Hunger Games – Hunger Games fit too, however, there wasn’t anything in the beginning that substantiated the end even more. Everything seemed to happen one at a time and Katniss had to face it one at a time. It just seemed very linear to me. I liked Catching Fire because I thought that the clock Hunger Games was a very interesting concept, however, Mockingjay just seemed a deluge of events happening, obstacles coming one at a time, with no significance or buildup. To tell the truth, I was very disappointed with the last book. Usually the last book is the triumphant end, etc. etc, as the protagonist prevails and whatnot, but all the problems for Mockingjay seemed to go away, oh so conveniently, and at times unrealistically. It was good. But it wasn’t amazing, like HP. 


HP vs HG Day 1

The “Likability” of the Main Character

Harry Potter – Harry was easy to like. He was courageous and always stuck up for his friends. He wasn’t super cool and he wasn’t cocky. He wasn’t amazing at everything, and because of that, many readers bonded with him as the unlikely hero, one who had been thrust into his position. He represented everything that was good straight from the start, from the goodness of his parents to their great love. 

Hunger Games – Katniss was likable at first. Everybody respected her for her courage to volunteer for Prim and the wonderful description of her certainly helped – her brown hair and her olive skin, etc. etc. People liked the strong female protagonist concept and the fact that she could fend for herself. However, going through the books, she became less and less likable and Peeta more and more. And if you don’t like the main character, the books are less satisfying. Because the main character has this great obstacle to overcome, the readers must be invested in the protagonist to overcome and win. By the end of the series, however, readers were getting annoyed with Katniss and due to this, they stopped caring about what happened. She became incredibly paranoid about who to trust and who not to trust. She did not trust Peeta or anyone else in her life that tried to help her. She pushed everyone away. She was selfish and would put everyone else’s life on the line. For example, the ending of Hunger Games. When it was told that there would only be one winner, she automatically wanted to kill Peeta. Peeta, on the other hand, had something entirely different planned. That is a powerful insight into her character.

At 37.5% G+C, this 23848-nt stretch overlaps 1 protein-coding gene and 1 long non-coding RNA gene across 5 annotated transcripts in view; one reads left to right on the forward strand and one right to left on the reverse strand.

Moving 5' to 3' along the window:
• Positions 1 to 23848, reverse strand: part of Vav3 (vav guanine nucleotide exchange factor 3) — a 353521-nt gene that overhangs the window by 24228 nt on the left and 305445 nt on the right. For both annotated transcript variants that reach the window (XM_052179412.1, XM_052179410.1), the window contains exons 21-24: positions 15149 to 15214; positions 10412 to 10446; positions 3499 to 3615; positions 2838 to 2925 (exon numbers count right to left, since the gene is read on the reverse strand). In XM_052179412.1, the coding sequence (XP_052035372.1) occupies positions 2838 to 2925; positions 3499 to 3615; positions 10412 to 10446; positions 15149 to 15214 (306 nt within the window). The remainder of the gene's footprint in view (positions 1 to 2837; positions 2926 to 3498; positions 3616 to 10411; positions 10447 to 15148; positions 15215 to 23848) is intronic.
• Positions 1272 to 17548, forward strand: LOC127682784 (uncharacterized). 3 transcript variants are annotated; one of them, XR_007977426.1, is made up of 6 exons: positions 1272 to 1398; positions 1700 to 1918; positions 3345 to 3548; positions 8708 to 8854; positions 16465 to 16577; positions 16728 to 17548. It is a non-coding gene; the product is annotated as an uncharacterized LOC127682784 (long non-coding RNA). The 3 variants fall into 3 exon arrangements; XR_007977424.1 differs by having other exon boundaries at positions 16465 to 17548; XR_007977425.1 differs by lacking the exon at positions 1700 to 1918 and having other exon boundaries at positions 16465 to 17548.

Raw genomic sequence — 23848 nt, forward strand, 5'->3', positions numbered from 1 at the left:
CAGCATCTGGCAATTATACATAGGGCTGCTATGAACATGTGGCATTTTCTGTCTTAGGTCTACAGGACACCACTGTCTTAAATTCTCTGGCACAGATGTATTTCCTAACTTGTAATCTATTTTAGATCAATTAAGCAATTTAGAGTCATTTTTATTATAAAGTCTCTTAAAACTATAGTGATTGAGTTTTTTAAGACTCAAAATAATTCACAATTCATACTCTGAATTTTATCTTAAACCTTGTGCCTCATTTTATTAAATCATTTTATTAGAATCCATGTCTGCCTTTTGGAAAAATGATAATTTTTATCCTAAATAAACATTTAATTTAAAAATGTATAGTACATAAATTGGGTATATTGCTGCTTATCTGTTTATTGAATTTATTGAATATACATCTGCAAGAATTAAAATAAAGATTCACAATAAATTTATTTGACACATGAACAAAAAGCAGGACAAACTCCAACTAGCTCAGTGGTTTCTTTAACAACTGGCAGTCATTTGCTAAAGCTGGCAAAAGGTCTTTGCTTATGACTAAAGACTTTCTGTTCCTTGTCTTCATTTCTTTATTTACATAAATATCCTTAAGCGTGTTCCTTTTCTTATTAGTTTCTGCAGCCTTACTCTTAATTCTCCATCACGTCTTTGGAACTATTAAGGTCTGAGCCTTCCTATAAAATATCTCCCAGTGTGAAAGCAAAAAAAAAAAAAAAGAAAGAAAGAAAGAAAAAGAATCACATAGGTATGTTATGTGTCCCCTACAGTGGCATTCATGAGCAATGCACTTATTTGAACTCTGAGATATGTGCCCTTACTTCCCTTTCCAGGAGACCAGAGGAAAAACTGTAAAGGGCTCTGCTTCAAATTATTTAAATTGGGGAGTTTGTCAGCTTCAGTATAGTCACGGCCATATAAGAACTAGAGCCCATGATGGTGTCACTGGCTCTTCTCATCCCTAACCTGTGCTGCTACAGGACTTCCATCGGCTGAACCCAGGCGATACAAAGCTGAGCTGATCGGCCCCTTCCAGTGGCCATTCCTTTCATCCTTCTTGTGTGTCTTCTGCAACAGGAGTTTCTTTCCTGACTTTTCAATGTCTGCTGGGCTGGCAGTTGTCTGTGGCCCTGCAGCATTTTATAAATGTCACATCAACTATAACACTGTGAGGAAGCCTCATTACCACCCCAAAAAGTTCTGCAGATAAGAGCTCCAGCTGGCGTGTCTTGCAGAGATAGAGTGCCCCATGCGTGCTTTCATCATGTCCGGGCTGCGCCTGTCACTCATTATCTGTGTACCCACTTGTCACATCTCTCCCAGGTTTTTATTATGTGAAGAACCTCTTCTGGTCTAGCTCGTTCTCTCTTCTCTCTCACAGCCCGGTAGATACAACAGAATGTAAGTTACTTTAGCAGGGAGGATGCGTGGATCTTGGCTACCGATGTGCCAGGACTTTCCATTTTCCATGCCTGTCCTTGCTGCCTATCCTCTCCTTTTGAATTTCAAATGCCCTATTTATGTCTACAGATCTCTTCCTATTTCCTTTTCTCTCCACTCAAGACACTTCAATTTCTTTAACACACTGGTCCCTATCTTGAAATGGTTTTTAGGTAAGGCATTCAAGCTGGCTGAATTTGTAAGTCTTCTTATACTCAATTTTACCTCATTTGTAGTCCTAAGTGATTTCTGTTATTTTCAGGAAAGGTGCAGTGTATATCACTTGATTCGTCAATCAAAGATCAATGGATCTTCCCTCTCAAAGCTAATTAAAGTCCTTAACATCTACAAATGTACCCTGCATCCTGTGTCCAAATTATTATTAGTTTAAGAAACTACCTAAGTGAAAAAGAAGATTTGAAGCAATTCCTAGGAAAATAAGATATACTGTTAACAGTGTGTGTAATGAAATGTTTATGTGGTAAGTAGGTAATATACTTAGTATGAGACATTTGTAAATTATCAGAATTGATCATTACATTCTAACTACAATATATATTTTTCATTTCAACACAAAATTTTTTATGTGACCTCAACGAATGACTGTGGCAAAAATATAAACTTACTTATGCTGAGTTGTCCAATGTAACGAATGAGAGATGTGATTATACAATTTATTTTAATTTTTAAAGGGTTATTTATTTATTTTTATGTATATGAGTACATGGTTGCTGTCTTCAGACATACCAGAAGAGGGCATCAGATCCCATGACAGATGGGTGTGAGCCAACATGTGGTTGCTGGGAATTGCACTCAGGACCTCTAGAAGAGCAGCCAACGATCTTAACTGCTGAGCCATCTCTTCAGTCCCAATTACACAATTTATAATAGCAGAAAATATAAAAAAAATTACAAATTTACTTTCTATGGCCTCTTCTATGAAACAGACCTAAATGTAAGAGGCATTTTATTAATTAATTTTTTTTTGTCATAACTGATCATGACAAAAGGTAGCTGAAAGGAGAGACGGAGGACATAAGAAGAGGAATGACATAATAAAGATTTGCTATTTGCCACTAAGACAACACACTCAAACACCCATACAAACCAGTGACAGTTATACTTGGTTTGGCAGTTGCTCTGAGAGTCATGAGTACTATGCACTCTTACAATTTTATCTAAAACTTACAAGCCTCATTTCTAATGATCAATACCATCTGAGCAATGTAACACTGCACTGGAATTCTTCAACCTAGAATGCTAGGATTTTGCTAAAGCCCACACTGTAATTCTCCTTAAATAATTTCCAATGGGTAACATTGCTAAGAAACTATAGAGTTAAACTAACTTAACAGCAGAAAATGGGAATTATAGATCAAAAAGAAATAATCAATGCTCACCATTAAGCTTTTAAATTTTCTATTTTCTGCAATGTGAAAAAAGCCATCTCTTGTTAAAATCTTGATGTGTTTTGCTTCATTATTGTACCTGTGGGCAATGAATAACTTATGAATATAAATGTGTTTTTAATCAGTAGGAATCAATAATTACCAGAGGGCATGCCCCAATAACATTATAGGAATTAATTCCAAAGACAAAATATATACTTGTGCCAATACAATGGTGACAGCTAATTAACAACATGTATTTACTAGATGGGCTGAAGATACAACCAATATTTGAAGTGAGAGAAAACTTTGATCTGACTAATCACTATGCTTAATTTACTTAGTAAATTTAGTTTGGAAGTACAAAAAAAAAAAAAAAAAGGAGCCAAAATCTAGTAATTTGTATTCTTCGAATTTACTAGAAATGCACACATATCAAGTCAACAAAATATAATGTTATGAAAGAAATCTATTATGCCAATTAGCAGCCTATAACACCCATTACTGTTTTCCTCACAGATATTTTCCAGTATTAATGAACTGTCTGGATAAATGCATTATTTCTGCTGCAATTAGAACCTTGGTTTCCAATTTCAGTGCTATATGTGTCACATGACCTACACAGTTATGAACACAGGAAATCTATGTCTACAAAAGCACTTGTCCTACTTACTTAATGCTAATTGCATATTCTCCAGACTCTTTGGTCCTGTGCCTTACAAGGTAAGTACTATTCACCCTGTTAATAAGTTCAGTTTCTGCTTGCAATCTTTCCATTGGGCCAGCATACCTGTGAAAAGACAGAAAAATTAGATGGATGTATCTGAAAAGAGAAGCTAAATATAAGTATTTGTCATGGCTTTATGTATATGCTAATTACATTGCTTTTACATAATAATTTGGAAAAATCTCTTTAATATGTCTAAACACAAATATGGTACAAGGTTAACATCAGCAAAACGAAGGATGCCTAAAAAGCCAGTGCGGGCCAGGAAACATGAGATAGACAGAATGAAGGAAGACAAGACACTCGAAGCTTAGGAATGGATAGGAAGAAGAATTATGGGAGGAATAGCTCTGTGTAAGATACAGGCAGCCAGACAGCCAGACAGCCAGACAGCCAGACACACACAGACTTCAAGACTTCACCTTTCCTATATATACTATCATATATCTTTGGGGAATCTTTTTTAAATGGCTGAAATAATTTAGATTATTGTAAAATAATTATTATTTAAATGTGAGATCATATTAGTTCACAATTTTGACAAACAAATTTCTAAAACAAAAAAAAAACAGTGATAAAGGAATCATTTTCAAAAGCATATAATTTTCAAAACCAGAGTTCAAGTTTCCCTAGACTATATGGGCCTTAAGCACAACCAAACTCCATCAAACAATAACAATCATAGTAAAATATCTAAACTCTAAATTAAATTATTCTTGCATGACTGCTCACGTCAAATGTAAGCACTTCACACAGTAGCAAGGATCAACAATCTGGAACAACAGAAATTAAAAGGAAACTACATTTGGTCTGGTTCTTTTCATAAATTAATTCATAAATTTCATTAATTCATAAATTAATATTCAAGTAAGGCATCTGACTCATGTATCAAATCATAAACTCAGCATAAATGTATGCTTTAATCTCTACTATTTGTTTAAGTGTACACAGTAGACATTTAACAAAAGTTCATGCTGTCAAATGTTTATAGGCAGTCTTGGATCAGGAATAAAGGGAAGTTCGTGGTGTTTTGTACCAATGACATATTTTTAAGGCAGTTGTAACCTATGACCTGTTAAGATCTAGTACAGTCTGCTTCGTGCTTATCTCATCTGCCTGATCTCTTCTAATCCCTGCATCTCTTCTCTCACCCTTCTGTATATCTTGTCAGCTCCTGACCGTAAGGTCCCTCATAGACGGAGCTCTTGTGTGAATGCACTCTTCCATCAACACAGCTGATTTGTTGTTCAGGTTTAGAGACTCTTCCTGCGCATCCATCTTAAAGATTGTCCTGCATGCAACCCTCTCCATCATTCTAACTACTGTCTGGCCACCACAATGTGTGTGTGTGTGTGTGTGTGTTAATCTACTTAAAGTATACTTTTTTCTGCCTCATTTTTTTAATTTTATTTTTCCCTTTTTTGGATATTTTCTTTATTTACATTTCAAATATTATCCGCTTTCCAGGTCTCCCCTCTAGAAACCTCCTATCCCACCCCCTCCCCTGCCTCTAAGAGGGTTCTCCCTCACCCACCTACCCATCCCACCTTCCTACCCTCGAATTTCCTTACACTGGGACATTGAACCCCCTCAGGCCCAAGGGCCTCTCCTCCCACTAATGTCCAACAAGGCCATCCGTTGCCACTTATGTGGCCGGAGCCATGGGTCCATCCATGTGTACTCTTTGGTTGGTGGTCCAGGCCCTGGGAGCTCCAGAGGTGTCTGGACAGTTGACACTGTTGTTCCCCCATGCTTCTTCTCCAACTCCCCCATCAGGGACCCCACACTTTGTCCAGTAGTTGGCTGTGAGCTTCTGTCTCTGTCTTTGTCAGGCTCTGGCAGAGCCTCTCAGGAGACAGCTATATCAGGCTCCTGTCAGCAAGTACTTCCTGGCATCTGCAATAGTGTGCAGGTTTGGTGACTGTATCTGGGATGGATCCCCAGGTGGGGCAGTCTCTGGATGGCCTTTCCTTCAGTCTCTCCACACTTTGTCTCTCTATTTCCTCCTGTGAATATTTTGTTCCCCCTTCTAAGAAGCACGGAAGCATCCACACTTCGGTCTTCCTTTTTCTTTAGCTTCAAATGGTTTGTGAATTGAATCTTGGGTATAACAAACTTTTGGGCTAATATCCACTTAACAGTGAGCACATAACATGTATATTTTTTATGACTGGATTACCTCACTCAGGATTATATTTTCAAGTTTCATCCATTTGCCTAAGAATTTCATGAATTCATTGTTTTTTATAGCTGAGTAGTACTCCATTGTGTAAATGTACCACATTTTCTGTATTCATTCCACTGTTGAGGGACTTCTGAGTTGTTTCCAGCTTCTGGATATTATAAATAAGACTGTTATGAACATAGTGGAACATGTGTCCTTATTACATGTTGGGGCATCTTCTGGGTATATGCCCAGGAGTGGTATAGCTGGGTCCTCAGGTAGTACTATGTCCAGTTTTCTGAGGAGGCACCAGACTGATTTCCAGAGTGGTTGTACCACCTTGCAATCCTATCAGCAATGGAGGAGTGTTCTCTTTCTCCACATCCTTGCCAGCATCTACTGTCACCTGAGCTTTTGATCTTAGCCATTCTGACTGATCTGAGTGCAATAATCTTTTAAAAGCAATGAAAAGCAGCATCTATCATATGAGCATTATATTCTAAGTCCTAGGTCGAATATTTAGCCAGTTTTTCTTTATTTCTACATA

There is a huge emphasis on the likability of the main character. Even if the main character is evil and awful, the author has to try and spin it so that the reader always sides with them. It’s difficult to enjoy a book in which most of the time is spent in exasperation over the faults of the main character. That is my first reason as to why I like Harry Potter better!

Hunger Games vs. Harry Potter

Everybody thought that Hunger Games was the next Harry Potter… and in a way, it was. They made movies. The casting was a huge deal. People cried and screamed whenever the next book came out. Suzanne Collins was revered in readers’ eyes as the next J.K. Rowling. The next billionaire. Jennifer Lawrence and Emma Watson were scrutinized and their acting skills questioned.

And as soon as the comparisons start, the question of which one is better came up over and over again. While many appraise them as equals, I personally believe that there is no comparison.


Now. I’m not biased. Honestly.

I read Harry Potter and I read Hunger Games. I absolutely loved them both. Because they came on kind of separately, I was able to read them each separately and count down the days for the next book separately. I have all 7 books of Harry Potter and okay, only two out of three of the books of Hunger Games.

But coming from a reader and coming from a literary critic point of view, (which I’m not qualified technically for saying … ) there are several reasons I believe Harry Potter to be the better series. I’ve decided to do (probably) a series of posts for each reason why I think Harry Potter is better – in the most respectful way, I promise.

And this post is getting too long, so I’ll do it tomorrow or some other time haha.